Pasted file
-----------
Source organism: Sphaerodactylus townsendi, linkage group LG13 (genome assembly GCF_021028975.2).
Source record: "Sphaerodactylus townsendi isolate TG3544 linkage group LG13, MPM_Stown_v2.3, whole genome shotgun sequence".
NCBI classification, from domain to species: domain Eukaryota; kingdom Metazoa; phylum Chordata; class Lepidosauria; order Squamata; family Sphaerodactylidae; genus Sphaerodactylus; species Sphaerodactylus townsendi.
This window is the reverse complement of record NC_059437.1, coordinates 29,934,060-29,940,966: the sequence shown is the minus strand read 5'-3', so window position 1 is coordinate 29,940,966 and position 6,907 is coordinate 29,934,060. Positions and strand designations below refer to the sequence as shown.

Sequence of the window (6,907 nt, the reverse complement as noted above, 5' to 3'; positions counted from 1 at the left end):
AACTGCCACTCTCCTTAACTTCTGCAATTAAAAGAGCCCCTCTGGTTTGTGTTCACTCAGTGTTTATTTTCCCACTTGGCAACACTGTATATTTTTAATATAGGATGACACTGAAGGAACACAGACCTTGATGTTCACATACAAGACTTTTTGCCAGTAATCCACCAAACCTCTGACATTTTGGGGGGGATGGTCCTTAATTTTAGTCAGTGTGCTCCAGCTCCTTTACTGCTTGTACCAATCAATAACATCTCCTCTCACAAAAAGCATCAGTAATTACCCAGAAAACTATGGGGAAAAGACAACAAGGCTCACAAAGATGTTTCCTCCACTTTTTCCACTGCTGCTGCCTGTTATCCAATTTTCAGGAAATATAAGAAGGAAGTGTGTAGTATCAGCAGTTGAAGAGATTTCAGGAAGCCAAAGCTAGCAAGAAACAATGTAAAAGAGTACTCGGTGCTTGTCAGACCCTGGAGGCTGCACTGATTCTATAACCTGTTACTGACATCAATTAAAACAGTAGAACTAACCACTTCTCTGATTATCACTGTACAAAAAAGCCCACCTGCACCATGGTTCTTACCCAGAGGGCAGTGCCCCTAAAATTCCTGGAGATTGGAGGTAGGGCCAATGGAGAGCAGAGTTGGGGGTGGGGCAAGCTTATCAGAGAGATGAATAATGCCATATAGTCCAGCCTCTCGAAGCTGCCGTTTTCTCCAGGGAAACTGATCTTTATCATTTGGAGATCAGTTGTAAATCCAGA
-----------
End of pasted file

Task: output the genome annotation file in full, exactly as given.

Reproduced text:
Source organism: Sphaerodactylus townsendi, linkage group LG13 (genome assembly GCF_021028975.2).
Source record: "Sphaerodactylus townsendi isolate TG3544 linkage group LG13, MPM_Stown_v2.3, whole genome shotgun sequence".
NCBI classification, from domain to species: domain Eukaryota; kingdom Metazoa; phylum Chordata; class Lepidosauria; order Squamata; family Sphaerodactylidae; genus Sphaerodactylus; species Sphaerodactylus townsendi.
This window is the reverse complement of record NC_059437.1, coordinates 29,934,060-29,940,966: the sequence shown is the minus strand read 5'-3', so window position 1 is coordinate 29,940,966 and position 6,907 is coordinate 29,934,060. Positions and strand designations below refer to the sequence as shown.

Sequence of the window (6,907 nt, the reverse complement as noted above, 5' to 3'; positions counted from 1 at the left end):
AACTGCCACTCTCCTTAACTTCTGCAATTAAAAGAGCCCCTCTGGTTTGTGTTCACTCAGTGTTTATTTTCCCACTTGGCAACACTGTATATTTTTAATATAGGATGACACTGAAGGAACACAGACCTTGATGTTCACATACAAGACTTTTTGCCAGTAATCCACCAAACCTCTGACATTTTGGGGGGGATGGTCCTTAATTTTAGTCAGTGTGCTCCAGCTCCTTTACTGCTTGTACCAATCAATAACATCTCCTCTCACAAAAAGCATCAGTAATTACCCAGAAAACTATGGGGAAAAGACAACAAGGCTCACAAAGATGTTTCCTCCACTTTTTCCACTGCTGCTGCCTGTTATCCAATTTTCAGGAAATATAAGAAGGAAGTGTGTAGTATCAGCAGTTGAAGAGATTTCAGGAAGCCAAAGCTAGCAAGAAACAATGTAAAAGAGTACTCGGTGCTTGTCAGACCCTGGAGGCTGCACTGATTCTATAACCTGTTACTGACATCAATTAAAACAGTAGAACTAACCACTTCTCTGATTATCACTGTACAAAAAAGCCCACCTGCACCATGGTTCTTACCCAGAGGGCAGTGCCCCTAAAATTCCTGGAGATTGGAGGTAGGGCCAATGGAGAGCAGAGTTGGGGGTGGGGCAAGCTTATCAGAGAGATGAATAATGCCATATAGTCCAGCCTCTCGAAGCTGCCGTTTTCTCCAGGGAAACTGATCTTTATCATTTGGAGATCAGTTGTAAATCCAGA